Audi Hamilton Island Race Week - Bertarelli roped in
by Lisa Ratcliff on 23 Aug 2013
Ernesto Bertarelli’s Alinghi team sailing on Wild Oats X won on the water today, but lost on the rope. The penultimate day at Audi Hamilton Island Race Week finished on a fun note with the finals of the Audi Tug O’ War Sports Challenge held in front of the Tavern.
Audi Hamilton Island Race week 2013 - Hamilton Island, Queensland (AUS)
© Andrea Francolini Photography http://www.afrancolini.com/
A six man team from Wild Oats XI and Wild Thing went head to head in the final, the Oats boys straining on the rope and dragging the Audi A3 Sportback across the marked line.
Then a late international challenge came from Ernesto Bertarelli and his Alinghi crew. A huge crowd gathered to watch the two sides of 11 strong men, with an impressive number of America’s Cups between them, pitted against each other. With island owner Bob Oatley in the passenger seat of the Audi, the Wild Oats team showed their strength and prowess, easily beating the overseas challengers and rousing the patriotic gathering.
On the water it was a different story in today’s island race in a shifty SE breeze which transitioned to the east throughout the afternoon, catching a few out midstream then settling into a pleasant eight knot sea breeze.
The Reichel/Pugh 66 Wild Oats X, skippered by Bertarelli with Brad Butterworth as tactician, beat the favoured TP52 Hooligan around the island course. Hooligan still comfortably wrapped up the IRC Racing division with one day remaining.
'It’s been a fantastic week,' declared a smiling Bertarelli this afternoon.
Rob Hanna’s TP52 Shogun V, with Stu Bannatyne in the brains trust, swallowed a bitter pill in the fluky breeze when they parked up for an hour and a half in zero wind, even throwing the anchor out to try and stop the slow drift backwards. Shogun is hanging onto second place overall with Celestial still third.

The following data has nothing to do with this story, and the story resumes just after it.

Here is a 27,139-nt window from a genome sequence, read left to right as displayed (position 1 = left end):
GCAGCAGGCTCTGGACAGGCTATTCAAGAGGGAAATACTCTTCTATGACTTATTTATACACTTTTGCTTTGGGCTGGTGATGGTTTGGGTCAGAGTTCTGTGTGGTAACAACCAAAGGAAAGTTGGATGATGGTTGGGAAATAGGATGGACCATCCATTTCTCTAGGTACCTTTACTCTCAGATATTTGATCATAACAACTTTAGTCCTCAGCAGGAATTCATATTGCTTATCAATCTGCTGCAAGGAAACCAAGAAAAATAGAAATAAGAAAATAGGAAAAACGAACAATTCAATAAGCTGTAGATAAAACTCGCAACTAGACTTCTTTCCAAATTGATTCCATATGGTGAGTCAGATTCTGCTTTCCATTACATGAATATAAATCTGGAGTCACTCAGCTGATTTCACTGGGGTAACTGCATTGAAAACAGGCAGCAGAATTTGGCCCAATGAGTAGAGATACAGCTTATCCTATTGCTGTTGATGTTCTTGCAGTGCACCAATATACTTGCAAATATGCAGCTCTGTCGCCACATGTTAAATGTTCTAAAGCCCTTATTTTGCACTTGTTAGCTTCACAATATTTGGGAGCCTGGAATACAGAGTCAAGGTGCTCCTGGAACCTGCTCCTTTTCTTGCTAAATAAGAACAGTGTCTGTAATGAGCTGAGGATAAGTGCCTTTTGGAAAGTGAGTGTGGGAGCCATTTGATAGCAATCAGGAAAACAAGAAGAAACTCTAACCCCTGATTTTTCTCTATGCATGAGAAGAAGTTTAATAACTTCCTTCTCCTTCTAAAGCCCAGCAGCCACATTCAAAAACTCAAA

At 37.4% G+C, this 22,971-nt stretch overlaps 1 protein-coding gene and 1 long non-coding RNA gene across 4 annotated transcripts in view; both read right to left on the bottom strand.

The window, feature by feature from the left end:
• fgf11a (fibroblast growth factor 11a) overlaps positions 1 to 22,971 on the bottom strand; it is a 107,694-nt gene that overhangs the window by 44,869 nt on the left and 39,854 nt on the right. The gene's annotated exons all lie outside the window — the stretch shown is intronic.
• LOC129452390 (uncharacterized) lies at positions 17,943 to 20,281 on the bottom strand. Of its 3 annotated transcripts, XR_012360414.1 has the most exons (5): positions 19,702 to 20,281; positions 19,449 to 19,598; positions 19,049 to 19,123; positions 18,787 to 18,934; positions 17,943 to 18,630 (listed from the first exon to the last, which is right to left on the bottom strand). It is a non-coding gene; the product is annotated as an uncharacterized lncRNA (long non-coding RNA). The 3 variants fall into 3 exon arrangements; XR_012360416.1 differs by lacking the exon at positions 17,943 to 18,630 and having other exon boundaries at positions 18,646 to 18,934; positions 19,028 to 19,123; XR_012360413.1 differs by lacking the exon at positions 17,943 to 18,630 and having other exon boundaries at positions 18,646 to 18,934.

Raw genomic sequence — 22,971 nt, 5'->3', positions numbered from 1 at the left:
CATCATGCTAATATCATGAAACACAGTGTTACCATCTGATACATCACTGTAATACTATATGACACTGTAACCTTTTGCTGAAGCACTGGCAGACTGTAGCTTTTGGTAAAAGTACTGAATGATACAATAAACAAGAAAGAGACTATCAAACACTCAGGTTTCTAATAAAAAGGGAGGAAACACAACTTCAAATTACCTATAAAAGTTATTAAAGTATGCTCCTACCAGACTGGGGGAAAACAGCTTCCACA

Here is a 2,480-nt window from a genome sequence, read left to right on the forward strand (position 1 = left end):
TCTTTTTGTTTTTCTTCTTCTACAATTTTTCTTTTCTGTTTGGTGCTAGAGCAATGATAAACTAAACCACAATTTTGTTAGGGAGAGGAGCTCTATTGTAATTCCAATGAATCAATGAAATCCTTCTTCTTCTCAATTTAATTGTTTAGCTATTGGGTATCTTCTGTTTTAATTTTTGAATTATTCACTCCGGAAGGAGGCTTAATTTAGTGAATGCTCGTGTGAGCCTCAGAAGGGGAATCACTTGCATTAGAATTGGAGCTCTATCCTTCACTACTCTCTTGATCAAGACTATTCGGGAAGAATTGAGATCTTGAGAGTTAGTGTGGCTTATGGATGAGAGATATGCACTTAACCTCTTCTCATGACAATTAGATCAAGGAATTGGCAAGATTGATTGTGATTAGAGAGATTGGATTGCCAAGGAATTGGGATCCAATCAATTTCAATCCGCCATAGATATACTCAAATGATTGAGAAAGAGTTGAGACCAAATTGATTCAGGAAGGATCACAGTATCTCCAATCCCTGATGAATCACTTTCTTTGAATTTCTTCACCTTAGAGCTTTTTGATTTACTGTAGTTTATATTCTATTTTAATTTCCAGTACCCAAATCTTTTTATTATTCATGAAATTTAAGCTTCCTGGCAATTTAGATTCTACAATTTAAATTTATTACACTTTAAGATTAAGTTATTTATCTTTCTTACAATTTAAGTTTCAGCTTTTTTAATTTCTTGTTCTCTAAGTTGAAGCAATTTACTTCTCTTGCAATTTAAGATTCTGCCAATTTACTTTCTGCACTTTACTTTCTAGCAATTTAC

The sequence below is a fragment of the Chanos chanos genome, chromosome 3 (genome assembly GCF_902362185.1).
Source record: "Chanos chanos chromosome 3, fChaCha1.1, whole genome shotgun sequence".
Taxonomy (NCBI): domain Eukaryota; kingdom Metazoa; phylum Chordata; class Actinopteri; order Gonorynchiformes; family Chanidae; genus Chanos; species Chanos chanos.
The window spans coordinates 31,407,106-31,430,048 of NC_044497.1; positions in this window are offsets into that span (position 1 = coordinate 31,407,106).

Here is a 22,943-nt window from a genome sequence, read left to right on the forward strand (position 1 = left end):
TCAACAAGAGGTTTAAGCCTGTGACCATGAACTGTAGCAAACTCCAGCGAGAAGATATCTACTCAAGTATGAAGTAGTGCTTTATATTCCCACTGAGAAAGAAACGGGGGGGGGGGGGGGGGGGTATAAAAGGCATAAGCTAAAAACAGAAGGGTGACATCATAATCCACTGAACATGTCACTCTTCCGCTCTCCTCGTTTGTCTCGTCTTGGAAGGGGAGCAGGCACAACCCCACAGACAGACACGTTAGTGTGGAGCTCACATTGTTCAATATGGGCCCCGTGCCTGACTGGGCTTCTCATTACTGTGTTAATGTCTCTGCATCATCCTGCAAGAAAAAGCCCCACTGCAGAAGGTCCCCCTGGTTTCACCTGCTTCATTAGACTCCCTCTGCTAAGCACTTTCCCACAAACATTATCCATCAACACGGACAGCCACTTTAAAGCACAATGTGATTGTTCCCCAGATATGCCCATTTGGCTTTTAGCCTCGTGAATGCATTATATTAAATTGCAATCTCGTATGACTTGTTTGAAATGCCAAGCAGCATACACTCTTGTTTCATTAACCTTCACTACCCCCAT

At the completion of today’s two windward/leeward courses, Performance Racing 1’s top spot is in the hands of Philip Grove’s Sydney 39 Huntress from the Royal Sydney Yacht Squadron. Grove’s boat load of mates have been entrusted with finishing off the job tomorrow as he has to fly to California, where he lives for part of the year.
'With one more race we’ll have to see if we can hold them [Ichi Ban],' said Grove.
'I’ve given them crew a reasonable start,' joked the leading skipper this evening.
Huntress is leading Matt Allen’s Farr 400 zippy Ichi Ban, which has just one race to mount its Performance Racing division one defence. Allen, Yachting Australia’s Vice President, and his top crew only have to close a three-point gap to Huntress.
'We are still in for a prize, it’s all on for tomorrow,' said Ichi Ban’s navigator Brett Filby, adding 'Huntress belted us at Airlie Beach so we are dying to beat them at Hamilton Island.'
First on the Performance two division scoresheet is Tassie boat Rum to Paradise, 1.5 points out in front of Greg Hyde’s Jump and on equal points with Peter Briggs’ Hitchhiker, the media star of Audi Hamilton Island Race Week given Briggs is the only owner with the same boat which he raced at the inaugural Race Week in 1984.
The jousting for top spot in the MC38s is even tighter at the end of the penultimate day of racing, just one point now between Chris Hancock’s Vino and Leslie Green’s Ginger following the class’ two windward/leeward races to the east of Hamilton Island.
Vino’s navigator, Brett Ellis, says his advice to the crew will be the same for tomorrow, even though there is a lot more on the line.
'I’ve been saying that every day is a new day and for us the regatta starts again tomorrow.'
It will be a restless night for those hovering near the top of the scoresheet, many planning to take it easy and hit the pillow early.
Tomorrow is the series deciding Lindeman Island Race, which is expected to be another light air affair as a weak high pressure holds firm over the Whitsundays. Cruelly, 20 knot south east trade winds are due on Sunday through to the middle of next Hamilton Island Race Week
If you want to link to this article then please use this URL: www.sail-world.com/113552